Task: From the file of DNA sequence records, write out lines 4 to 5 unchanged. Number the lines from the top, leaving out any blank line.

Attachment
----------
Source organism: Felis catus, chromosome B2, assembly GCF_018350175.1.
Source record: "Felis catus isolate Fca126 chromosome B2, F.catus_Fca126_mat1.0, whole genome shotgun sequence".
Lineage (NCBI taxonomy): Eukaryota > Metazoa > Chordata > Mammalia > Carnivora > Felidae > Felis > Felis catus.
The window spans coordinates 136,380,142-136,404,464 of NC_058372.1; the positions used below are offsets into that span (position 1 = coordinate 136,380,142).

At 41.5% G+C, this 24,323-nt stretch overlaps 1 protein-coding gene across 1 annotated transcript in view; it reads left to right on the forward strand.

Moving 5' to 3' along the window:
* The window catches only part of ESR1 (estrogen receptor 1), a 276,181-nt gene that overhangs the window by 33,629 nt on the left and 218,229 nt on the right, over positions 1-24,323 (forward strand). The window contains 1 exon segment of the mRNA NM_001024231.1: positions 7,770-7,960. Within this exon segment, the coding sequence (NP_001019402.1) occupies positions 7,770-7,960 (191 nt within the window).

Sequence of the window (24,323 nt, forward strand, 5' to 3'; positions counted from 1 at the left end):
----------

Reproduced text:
The window spans coordinates 136,380,142-136,404,464 of NC_058372.1; the positions used below are offsets into that span (position 1 = coordinate 136,380,142).

At 41.5% G+C, this 24,323-nt stretch overlaps 1 protein-coding gene across 1 annotated transcript in view; it reads left to right on the forward strand.